There are a myriad of potential takeaways from a movie infused with the socio-political complexity of Do the Right Thing, many of which are greatly informed by the ideas about race and racial conflict in America that you bring with you to a viewing of the film. These are hot-button topics, dealt with pretty bluntly in this movie, and it's hard to have an opinion on the issues without either rubbing someone else the wrong way or getting bent out of shape by someone else's viewpoint on occasion. I won't deny that I bring many of my own preconceived ideas to both a viewing of the film and a review. But I will suggest (from personal experience, realized only after seeing this movie a handful of times and growing up a little bit) that such preconceptions can really get in the way of both the beauty of Lee's film-making and the remarkably nuanced message this movie (somewhat overbearingly) delivers.
Like @Count_Orlok_22 suggests in his review of the film "Y'all Need to Chill Out!", the film (and the controversy it inspired) can be read in very different ways. I've always taken from it the basic argument that racial conflict in this country is really heated--like a Bed-Stuy heatwave--and it has gotten so intense that people aren't thinking clearly. Once people under such pressure and stress start making bad (if valid, under the circumstances) decisions, the aftermath is going to be a mess.
"Why did Mookie throw the trashcan through Sal's window?" seems, from the moment the film was released, to have been a hot question aimed often at Lee. The inquiry demanded some kind of simplified answer as to whether Mookie was right (because Sal and his family are racist, as are the cops who killed Raheem) or Mookie was wrong (because Mookie, Buggin' Out, et al are racist). These are reasonable questions considering the intense lead-up to a violent scene in front of Sal's Famous as the movie accelerates toward crescendo. It's an inflammatory piece of film-making, and I'm not sure I'd ever suggest to Lee that he didn't bring that line of questioning upon himself.
Poignant as the question of Mookie's villainy or heroism may be, I think what Lee is aiming at is way more complex, prophetic, and useful in its vision of where America is headed. Racial prejudice exists--white on black, black on Asian, Asian on Puerto Rican, etc, as @Count_Orlok_22 makes note of in regard to the reoccurring motif in this film that depicts individuals of various races hurling insults in reference to other races toward the camera at close range. Some of this prejudice is worse and more institutionalized than others, but it's almost impossible to fairly assess how justified reaction to it is on any level. A racist white cop in a mob scene strangles a black man to death out of fear of losing control of the crowd--is this an act of racial hatred, or merely one of terror in a highly volatile situation?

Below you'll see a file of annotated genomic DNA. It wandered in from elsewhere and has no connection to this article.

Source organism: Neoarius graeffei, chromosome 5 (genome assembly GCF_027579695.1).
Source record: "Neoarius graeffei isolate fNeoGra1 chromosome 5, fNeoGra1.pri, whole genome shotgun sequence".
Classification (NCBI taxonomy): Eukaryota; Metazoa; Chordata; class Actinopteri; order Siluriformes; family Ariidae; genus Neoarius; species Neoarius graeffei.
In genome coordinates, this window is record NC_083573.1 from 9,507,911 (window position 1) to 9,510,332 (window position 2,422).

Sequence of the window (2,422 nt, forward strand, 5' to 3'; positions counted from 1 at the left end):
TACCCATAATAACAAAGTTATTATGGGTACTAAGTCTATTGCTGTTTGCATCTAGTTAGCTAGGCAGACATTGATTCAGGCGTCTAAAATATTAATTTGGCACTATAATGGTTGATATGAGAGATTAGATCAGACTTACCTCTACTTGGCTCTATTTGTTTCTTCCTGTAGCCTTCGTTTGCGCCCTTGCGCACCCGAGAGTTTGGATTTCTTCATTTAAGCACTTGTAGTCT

On this topic of racial conflict in this film (and there's a lot of it) I honestly think the jury is out for Lee nearly as much as it is for me, all despite the fact that Lee was called a racist antagonizer from the moment this movie hit theaters. If you take real look at what's being depicted in the film, everyone--Italian, Korean, Black, Puerto Rican--is withering in the same heat wave, frustrated and tense. Something has to give, and it could come from anywhere. A common complaint about the film is that Lee was aiming high and indicting a racial power structure for the socio-political ills depicted in the film; in actuality, it's a film about regular people in a dense, multilayered mix, trying to navigate their way through the very down-to-earth issues of day-to-day racial tension. When you make a few bucks an hour delivering pizza, who the hell knows (or even has time to think about) why your boss won't put a picture of an African-American on the wall. All we really know is that if the day-to-day racial tension in Brooklyn, and in cities across the country just like it, is not dealt with, there is going to be some really explosive insurrection by those who feel most oppressed by it.
**** out of **** It's the hottest day of the summer in an all-black neighborhood somewhere in Brooklyn. Residents search for beer in a blazing wasteland of heat, while others simply unscrew the fire hydrant and let the cold goodness flow out into the streets like uncontrollable rapids. In the middle of it all, the neighborhood shops have opened come morning; and both their employees and their respective owners have returned yet again for another hard day on the job, this one … more
"Racism is when you have laws set up, systematically put in the way to keep people from advancing, to stop the advancement of a people. Black people have never had the power to enforce racism, and so this is something that white America is going to have to work out themselves. If they decide they want to stop it, curtail it, or to do the right thing… then it will be done, but not until then." -Spike Lee, in an interview taken from Roger Ebert's Home Movie Companion of 1990 … more
Pros: Well, it entertains Cons: I can't help feeling Spike Lee got a free pass despite rabid stereotyping. The Bottom Line: Yes, I am an anti-PC libertarian, to answer your question. So I recently saw Spike Lee's most revered movie, Do the Right Thing, for the first time. I have formed an opinion on it. The opinion I have formed is not a politically correct one. Are you still interested in it? Are … more
I'm a community manager at Lunch and think I know a thing or two about quirky industrial design, indie rock, lowbrow art, contemporary British authors, Mediterranean cuisine, chihuahuas -- pretty much … more
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